This year didn’t turn out like anyone expected! What’s changed so far when it comes to corporate training trends in 2020? How can we expect employee training to change next? We take a look at industry research and our own survey data to see how future training trends are shaping up.
Corporate training trends 2020
Here are three of the top 2020 trends in corporate training and development we’ve seen shift so far.
1. The “Zoom boom” and the rise and fall of VILT
When the door closed on face-to-face training earlier this year, L&D looked for other learning solutions. The rapid switch to webinars, conference calls and virtual instructor-led training (VILT) was an easy first step. Face-to-face training sessions were taken and delivered online. But the data suggest this isn’t a training trend that’s going to stay.
The use of VILT decreased from 67% of organizations as the pandemic hit, to 36% a couple of months later (Brandon Hall 2020).
Training and learning teams ran into a common pitfall. Face-to-face training sessions don’t translate well directly into effective virtual learning experiences.
Live virtual sessions are a logistical challenge and don’t scale well. Facilitators may have to run the same sessions multiple times. Consistency can be questionable. Good virtual sessions include interaction – sharing a recording does not create a good experience for those who missed it.
Face-to-face and VILT have the same Achilles heel: they’re time-consuming and hard to run at scale.
Brandon Hall Group’s research suggests that organizations moving to more of a digital online blend. Engagement with our Digital Learning Skill-Up program, which helps participants develop an online blended learning program, would suggest this.
2. Emergence of elearning
VILT declined after the immediate rush, though, of course, it still has a place. Organizations looked to other modalities, adapting fast to the new world of online training. Elearning emerged as the most common approach to online training. Is this a corporate training trend that’s set to stay?
Brandon Hall Group found that by mid-June 2020, 68% of organizations were turning to elearning as a go-to tool for converting live instructor-led training.
Our survey found that over the next 12 months, VILT and elearning look to be the most popular modalities. And, 82% of organizations plan to start producing more elearning in the next 3 months.
But, are L&D teams set up to deliver on this increased demand for elearning? There’s a danger of L&D teams being overwhelmed. We’re seeing the emergence of a new model of L&D team to to help take on this challenge. They’re shifting from being centers of production, to centers of excellence, crowdsourcing training from across the business to tackle this challenge. Having the right elearning software to enable this shift ise the difference between those who sink and sail.
3. Will face-to-face make a comeback?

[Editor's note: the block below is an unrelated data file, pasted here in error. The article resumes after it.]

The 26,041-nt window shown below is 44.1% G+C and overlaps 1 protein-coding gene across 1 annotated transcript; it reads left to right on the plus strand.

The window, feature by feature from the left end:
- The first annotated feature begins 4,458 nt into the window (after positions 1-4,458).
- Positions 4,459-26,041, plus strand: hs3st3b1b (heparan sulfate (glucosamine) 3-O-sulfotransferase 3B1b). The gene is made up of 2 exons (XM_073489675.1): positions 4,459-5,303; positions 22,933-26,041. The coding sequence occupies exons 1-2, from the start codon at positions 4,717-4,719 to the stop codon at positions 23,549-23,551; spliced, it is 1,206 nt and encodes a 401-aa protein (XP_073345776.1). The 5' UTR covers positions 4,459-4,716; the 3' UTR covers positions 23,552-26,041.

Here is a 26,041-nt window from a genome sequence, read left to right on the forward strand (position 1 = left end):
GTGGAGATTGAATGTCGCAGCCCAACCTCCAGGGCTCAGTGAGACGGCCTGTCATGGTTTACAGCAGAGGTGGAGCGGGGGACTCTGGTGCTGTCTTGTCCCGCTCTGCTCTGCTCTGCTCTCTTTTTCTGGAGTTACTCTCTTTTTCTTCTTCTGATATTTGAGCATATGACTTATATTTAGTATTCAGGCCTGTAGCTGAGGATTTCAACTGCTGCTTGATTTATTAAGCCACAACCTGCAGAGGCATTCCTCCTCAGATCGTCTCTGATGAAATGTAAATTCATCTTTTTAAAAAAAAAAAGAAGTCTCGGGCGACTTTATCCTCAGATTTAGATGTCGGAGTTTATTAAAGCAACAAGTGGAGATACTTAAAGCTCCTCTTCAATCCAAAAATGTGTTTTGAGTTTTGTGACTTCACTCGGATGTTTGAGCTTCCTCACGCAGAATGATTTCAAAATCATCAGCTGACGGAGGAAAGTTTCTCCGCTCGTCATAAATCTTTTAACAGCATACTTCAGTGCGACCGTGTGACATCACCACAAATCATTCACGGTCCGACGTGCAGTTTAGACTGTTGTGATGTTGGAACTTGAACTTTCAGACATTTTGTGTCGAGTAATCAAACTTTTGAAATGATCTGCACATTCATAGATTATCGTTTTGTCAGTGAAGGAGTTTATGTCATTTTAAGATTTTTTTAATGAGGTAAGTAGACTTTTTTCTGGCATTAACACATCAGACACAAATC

The shift to digital learning and online training is here to stay. Brandon Hall Group benchmarking data (June 2020) shows that 0% of organizations plan to increase face-to-face in the next 12 months.
“Our COVID-19 research shows that no organizations plan to increase face-to-face learning in the next 12 months. Obviously, that is a reflection of the pandemic situation, which makes live learning events impossible or unsafe. But the percentage of organizations expanding their ILT learning has decreased slowly but steadily over the past couple of years. So the pandemic is greatly accelerating the pace of change. Our COVID-19 research shows that 80% of organizations believe their use of digital learning will remain the same, increase or decrease only slightly as restrictions on live training ease. We think the long-predicted, long-awaited ascent of digital learning is here to stay.” -Claude Werder, Senior Vice President and Principal HCM Analyst, Brandon Hall Group
According to an Elucidat survey, only 12% of organizations plan to fully revert to previous levels of face-to-face training.
And a Fosway survey found that only 5% think learning strategy, investment and resourcing will go back to what they were pre pandemic. “The pandemic has been a catalyst for a much deeper adoption of digital learning,” said David Perring, Director of Research, The Fosway Group.
The move away from face-to-face is good news for budgets, too. In our survey, 53% expect to make savings, and 22% think they’ll save at least a quarter of their overall budget.
So, what next?
HR and learning teams need to develop a sustainable approach to online training that’s scalable and genuinely effective.
Developing a sustainable online strategy
Social distancing and travel restrictions were the catalysts for many organizations to embrace online training. But environmental concerns and cost-saving will be drivers moving forward. Taking a digital approach to training and learning isn’t something we should just do out of necessity. From innovative ways of creating connections between learners to enabling you to deliver on-demand training, online blended training programs offer wide-reaching opportunities for HR and learning leaders to embrace.
Elearning has emerged as a primary approach to training employees in the wake of COVID-19. To be successful, elearning shouldn’t be seen as a catch-all, but instead as part of a blended strategy. In this capacity, elearning has the power to offer on-demand training, regular nudges and on-going support. This is critical to knowledge retention and behavior change. It allows you to get training in the right place at the right time, regardless of the employee start date, working hours, etc.
We’ve written more about how to do this in our whitepaper – download it here.